Franchises for doctors and how to tell if owning one is right for you
In a franchise business structure, the licensed franchisee has the right to operate a business using the franchisor’s business name and systems in exchange for a fee. This arrangement has a number of potential benefits when it comes to franchises for doctors, including:
- A recognized brand and reputation
- A business plan, policies, and procedures already developed
- Assistance in choosing a location and initial setup
- Professional marketing and advertising materials
Franchises for doctors can be a smart consideration
Certain personality traits and interests lend themselves to franchise ownership. Your modus operandi in clinical practice can also shed light on whether you may be successful with a franchise.
Here are ten characteristics that suggest a franchise should be a serious consideration for you’re interested in owning a business.
You should consider owning a franchise if…
1. You don’t have a great idea for a new business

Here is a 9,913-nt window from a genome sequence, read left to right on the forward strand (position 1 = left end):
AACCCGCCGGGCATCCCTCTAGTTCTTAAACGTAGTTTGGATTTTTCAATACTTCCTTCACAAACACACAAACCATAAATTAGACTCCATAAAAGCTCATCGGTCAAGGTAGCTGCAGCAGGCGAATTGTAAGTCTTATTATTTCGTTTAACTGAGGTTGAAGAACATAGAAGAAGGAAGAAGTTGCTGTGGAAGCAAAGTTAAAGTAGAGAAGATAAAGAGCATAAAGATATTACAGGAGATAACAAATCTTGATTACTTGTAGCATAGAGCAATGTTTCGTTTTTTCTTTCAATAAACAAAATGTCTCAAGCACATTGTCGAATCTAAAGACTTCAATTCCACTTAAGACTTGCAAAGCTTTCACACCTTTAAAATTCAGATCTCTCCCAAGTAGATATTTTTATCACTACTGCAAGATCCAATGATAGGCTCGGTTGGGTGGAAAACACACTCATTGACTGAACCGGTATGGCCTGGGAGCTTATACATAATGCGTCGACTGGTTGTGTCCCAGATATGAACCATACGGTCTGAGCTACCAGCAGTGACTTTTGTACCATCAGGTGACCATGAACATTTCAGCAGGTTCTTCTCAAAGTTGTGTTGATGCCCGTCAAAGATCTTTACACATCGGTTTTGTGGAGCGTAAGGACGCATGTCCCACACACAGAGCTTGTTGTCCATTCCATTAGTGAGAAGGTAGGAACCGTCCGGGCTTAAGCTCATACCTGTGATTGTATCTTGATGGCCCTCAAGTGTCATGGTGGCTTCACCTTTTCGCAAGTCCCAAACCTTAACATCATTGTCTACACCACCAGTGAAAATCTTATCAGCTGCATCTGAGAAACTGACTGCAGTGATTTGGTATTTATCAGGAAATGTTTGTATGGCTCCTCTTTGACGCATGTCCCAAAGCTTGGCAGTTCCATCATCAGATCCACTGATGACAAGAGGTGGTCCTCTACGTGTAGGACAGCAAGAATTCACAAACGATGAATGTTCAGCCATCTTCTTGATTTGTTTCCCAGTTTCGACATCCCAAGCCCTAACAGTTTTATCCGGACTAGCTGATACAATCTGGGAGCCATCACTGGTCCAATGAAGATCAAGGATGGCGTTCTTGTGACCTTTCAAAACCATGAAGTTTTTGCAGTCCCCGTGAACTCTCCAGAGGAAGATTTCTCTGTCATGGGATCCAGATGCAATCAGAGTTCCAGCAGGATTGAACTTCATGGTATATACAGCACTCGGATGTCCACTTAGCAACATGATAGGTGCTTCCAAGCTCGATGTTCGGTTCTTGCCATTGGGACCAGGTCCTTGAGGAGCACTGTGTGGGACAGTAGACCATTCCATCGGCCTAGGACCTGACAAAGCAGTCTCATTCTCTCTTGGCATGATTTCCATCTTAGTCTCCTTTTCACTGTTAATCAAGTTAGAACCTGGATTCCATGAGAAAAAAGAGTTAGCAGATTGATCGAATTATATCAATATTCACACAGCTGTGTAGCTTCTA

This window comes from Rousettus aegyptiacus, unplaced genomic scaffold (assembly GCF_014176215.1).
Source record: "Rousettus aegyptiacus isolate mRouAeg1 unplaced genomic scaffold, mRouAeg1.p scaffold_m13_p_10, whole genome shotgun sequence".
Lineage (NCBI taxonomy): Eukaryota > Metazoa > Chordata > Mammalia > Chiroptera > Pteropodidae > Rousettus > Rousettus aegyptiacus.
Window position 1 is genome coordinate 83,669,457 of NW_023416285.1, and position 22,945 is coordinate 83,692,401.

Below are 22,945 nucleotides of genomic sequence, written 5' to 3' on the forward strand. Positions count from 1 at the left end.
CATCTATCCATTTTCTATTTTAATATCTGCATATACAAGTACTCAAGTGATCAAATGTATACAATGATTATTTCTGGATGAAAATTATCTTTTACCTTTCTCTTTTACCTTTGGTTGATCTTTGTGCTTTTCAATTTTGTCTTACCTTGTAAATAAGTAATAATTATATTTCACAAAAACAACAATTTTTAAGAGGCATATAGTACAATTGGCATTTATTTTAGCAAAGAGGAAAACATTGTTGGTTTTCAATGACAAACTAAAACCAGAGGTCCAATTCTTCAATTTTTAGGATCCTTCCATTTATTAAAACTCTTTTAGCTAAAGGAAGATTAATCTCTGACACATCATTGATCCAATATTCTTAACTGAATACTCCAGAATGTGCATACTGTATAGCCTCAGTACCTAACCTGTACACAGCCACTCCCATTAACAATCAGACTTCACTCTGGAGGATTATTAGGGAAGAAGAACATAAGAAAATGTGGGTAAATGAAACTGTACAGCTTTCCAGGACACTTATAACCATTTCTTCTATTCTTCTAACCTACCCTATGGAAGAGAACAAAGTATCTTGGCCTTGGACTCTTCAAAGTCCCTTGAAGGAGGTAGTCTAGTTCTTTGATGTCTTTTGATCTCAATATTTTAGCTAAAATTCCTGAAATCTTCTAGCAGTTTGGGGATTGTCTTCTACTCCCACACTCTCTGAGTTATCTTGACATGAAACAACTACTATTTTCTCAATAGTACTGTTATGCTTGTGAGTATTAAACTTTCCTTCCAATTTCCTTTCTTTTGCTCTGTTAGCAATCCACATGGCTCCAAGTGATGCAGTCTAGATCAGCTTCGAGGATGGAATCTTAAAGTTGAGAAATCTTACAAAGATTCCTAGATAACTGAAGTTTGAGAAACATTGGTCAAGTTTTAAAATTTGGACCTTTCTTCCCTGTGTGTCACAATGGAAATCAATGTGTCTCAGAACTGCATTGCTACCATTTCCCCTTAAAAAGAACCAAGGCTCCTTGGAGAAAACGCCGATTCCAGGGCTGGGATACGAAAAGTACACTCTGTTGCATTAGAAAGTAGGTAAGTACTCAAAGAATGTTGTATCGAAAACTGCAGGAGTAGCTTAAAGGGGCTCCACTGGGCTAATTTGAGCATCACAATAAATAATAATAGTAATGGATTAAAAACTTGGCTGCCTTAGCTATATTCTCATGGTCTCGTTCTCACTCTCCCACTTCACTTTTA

Owning a business can be an excellent way to generate income – a lot of income, even. Moreover, with effort up front and strong leadership and management, a business can make income for the owner without much hands-on, day-to-day work by the owner.
But we don’t all have a great (or even viable) business idea. For physicians in this situation wanting to be business owners, franchises are something to consider. The idea has already been generated, developed into a reproducible product or service, and tested.
2. You have limited experience in starting and running a business
Physicians aren’t taught to be business owners or entrepreneurs in medical school. You’ve probably spent the majority of your professional time seeing patients, rather than managing financing, marketing, and various aspects of business operations.
A franchise can make up for some of what many physicians lack from a business standpoint, because it represents a proven system. A business needs to demonstrate success before it can consider beginning to use a franchise arrangement. Once a business adopts the franchise model, its processes and product lines have all been tweaked.
This creates a higher chance of success for a medically-minded owner than he or she would have if starting a business from scratch.
That said, though, you absolutely must be at least business-savvy and have a true interest in learning the ins and outs of business ownership.
3. Your business interests lie within a competitive niche